Sebastian Herkner: “Actually the design is from 2009, but it took me 3 years to find a producer to put the table in his catalogue. ClassiCon was brave enough. Many companies denied the table because of its traditional materials.
Till today, I am so happy about the whole story of the table which has been very successful on the market for eight years. The producer of the glass feed is a manufacturer in its 16th generation, founded more than 450 years ago. They produce the bases every single day. This product supports the culture and crafts of glass-blowing essentially in that area.
I think handmade objects have a certain beauty. There is an imperfection like an air bubble inside the glass, but this tells the real story. There are well-educated people behind a product who put their power and passion into every single item.”
“Craftsmen are my heroes and biggest source of inspiration. They are the ones waking up early in the morning to give birth to my sketches and ideas. Especially nowadays, in a digital world, where we can order everything online and have it delivered the next day, we need to appreciate them much more.
We do not have the right knowledge about the value of crafts, the making of things, about the time it takes to grow and people spend to do it. We have lost patience completely. This is something I really learned over the last years.
Good design takes time. It is a lot of work in development and also in manufacturing. Visiting workshops around the world is a huge source of inspiration, but also museums of art and fashion, architecture and culture. There is so much to discover and learn. I think in my life it is a huge privilege to travel this much and that far to meet amazing people and collaborate with them on unique projects.”
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Having worked with clients such as Cappellini, Dedon, Fontana Arte, Moroso, Pulpo, Thonet, and Zanotta. Which are the main values, core concepts or style inclinations that, above all, will always represent Sebastian Herkner Studio?
Sebastian Herkner: “We collaborated with amazing partners from around the world, established ones but also new ones. Every company is a new challenge and wonderful journey.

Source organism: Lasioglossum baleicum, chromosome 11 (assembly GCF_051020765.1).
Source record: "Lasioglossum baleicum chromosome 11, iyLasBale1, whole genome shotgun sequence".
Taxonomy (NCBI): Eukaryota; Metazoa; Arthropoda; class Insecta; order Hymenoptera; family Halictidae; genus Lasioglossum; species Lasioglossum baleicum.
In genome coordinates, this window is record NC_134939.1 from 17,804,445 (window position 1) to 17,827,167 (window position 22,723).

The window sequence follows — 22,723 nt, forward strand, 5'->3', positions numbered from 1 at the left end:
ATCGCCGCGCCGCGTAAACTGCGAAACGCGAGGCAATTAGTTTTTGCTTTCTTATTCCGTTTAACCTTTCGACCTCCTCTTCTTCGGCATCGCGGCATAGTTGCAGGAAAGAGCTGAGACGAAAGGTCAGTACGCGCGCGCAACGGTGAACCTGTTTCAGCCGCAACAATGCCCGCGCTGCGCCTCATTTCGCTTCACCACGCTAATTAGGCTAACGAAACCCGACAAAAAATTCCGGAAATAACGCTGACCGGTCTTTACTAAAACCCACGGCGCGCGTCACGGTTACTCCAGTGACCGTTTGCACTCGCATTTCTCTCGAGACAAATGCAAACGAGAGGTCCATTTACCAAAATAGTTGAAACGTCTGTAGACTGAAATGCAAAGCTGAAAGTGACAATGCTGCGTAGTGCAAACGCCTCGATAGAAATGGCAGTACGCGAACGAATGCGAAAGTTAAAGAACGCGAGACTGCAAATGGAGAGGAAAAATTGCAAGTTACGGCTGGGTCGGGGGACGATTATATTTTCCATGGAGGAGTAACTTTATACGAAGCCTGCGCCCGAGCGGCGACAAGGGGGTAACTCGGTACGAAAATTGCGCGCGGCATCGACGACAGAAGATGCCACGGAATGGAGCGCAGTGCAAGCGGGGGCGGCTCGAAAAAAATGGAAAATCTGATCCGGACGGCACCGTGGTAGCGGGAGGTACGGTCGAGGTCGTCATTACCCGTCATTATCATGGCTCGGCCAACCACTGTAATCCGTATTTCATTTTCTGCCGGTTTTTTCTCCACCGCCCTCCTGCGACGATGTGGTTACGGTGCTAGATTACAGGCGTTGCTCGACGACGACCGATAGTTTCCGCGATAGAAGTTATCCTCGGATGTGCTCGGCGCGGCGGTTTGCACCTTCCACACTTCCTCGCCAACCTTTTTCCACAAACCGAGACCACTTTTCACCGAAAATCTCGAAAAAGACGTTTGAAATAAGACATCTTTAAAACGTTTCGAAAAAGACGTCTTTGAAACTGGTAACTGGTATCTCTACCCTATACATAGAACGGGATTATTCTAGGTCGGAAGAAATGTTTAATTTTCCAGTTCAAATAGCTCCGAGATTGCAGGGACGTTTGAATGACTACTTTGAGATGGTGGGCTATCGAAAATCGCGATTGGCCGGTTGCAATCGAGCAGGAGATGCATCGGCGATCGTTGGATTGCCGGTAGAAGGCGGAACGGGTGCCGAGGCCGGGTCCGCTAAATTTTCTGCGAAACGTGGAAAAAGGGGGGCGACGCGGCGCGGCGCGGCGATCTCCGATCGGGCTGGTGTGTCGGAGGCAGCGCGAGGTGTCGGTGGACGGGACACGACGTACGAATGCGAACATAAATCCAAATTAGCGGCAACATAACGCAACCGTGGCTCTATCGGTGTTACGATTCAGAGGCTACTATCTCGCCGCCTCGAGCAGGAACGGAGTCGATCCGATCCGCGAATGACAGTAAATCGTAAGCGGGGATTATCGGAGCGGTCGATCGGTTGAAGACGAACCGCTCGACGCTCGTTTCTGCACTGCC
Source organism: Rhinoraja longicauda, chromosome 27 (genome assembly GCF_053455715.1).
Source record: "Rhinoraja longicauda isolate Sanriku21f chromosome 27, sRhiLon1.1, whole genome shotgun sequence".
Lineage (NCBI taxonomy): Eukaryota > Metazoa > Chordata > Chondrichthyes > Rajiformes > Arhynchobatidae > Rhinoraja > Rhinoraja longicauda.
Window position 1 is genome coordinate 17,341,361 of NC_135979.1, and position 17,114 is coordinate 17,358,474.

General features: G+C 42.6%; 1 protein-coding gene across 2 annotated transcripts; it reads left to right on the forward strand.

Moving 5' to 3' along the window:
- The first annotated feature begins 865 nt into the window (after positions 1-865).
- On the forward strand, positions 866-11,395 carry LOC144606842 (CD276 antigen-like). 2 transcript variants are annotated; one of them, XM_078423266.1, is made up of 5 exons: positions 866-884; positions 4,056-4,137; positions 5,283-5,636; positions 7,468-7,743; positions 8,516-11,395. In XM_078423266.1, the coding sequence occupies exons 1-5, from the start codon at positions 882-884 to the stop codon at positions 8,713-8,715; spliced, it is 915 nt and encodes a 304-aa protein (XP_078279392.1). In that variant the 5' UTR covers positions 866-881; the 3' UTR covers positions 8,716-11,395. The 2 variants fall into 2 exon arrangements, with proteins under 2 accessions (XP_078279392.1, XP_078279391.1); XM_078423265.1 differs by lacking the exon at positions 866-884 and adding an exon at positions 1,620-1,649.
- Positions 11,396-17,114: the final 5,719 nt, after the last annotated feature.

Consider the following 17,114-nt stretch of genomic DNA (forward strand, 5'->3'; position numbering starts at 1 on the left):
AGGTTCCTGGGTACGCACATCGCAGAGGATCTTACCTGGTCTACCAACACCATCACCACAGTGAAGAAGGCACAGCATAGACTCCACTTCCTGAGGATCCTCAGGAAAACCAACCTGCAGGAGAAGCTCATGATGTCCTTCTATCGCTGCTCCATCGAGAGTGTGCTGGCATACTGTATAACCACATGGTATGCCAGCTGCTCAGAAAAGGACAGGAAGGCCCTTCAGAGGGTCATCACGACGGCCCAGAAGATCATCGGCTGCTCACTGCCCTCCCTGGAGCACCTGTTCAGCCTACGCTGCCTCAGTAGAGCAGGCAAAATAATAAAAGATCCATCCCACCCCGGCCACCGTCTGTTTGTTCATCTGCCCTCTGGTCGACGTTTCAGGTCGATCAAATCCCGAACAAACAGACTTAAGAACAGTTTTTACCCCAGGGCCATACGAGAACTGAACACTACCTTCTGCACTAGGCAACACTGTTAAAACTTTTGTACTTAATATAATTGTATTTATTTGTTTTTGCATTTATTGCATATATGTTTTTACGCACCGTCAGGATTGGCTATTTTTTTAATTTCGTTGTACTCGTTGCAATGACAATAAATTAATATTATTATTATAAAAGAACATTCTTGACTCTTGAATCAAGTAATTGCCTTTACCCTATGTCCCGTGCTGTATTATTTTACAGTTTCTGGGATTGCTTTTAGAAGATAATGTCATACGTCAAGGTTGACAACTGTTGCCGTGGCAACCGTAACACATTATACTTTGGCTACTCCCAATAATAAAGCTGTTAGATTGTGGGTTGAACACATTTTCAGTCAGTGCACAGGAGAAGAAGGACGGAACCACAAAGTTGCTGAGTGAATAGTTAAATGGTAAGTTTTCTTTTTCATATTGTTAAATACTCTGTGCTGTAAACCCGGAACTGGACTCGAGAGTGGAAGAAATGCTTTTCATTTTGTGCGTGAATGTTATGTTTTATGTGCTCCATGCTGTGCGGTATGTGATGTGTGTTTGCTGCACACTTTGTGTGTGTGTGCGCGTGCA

At the beginning it is important for me to visit the companies, to meet the artistic directors but also to look behind the scenes. To understand their history but also if there is a common vision. Design is about communication, every project becomes a relationship.
I need to feel comfortable, otherwise I can not collaborate with a brand. There is not a standard road map I can use on each project. Thet are all too different, which is also fantastic. Every briefing starts with research and white paper. Our aim is to design the best suitable product for a brand which shows our vision and philosophy. This means a Moroso chair has its own character and could never be a Thonet one.”
In 2019, you were elected “Designer of the Year” at Maison & Objet. What do you think have been the most important choices in your life that brought you where you are today?
Sebastian Herkner: “This was a great honor for my studio and team as well the brands we are working with. There was no specific choice which pushed me to the status of today.
I take my profession very serious with fun and passion. I would never describe it as my job, it has nothing to do with discipline. Creativity is my way of communicating. And it is important to mention that I have an amazing team at my side.”
With curiosity for different cultures, embracing and integrating them in different projects, and taking responsibility for the things and people you are working with, what is your favourite part of the creative process?